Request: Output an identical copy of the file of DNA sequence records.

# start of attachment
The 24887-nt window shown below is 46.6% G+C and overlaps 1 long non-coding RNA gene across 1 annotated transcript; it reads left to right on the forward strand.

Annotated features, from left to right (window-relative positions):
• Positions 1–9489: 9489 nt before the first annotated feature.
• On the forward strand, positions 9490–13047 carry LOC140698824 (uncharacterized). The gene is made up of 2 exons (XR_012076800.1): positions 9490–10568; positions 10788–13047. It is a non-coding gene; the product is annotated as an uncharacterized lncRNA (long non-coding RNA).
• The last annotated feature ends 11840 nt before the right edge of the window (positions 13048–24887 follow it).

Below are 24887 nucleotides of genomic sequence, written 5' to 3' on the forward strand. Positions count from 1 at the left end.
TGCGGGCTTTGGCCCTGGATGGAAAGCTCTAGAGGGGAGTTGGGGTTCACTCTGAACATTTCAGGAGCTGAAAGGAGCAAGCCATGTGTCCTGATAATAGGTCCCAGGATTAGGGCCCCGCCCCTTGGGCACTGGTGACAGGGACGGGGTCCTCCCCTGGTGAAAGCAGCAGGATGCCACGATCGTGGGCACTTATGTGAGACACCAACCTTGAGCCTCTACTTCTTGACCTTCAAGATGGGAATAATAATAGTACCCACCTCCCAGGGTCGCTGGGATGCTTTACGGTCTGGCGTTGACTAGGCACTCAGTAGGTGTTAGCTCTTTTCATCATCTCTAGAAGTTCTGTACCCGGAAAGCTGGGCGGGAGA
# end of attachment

The 24887-nt window shown below is 46.6% G+C and overlaps 1 long non-coding RNA gene across 1 annotated transcript; it reads left to right on the forward strand.

Annotated features, from left to right (window-relative positions):
• Positions 1–9489: 9489 nt before the first annotated feature.
• On the forward strand, positions 9490–13047 carry LOC140698824 (uncharacterized). The gene is made up of 2 exons (XR_012076800.1): positions 9490–10568; positions 10788–13047. It is a non-coding gene; the product is annotated as an uncharacterized lncRNA (long non-coding RNA).
• The last annotated feature ends 11840 nt before the right edge of the window (positions 13048–24887 follow it).

Below are 24887 nucleotides of genomic sequence, written 5' to 3' on the forward strand. Positions count from 1 at the left end.
TGCGGGCTTTGGCCCTGGATGGAAAGCTCTAGAGGGGAGTTGGGGTTCACTCTGAACATTTCAGGAGCTGAAAGGAGCAAGCCATGTGTCCTGATAATAGGTCCCAGGATTAGGGCCCCGCCCCTTGGGCACTGGTGACAGGGACGGGGTCCTCCCCTGGTGAAAGCAGCAGGATGCCACGATCGTGGGCACTTATGTGAGACACCAACCTTGAGCCTCTACTTCTTGACCTTCAAGATGGGAATAATAATAGTACCCACCTCCCAGGGTCGCTGGGATGCTTTACGGTCTGGCGTTGACTAGGCACTCAGTAGGTGTTAGCTCTTTTCATCATCTCTAGAAGTTCTGTACCCGGAAAGCTGGGCGGGAGA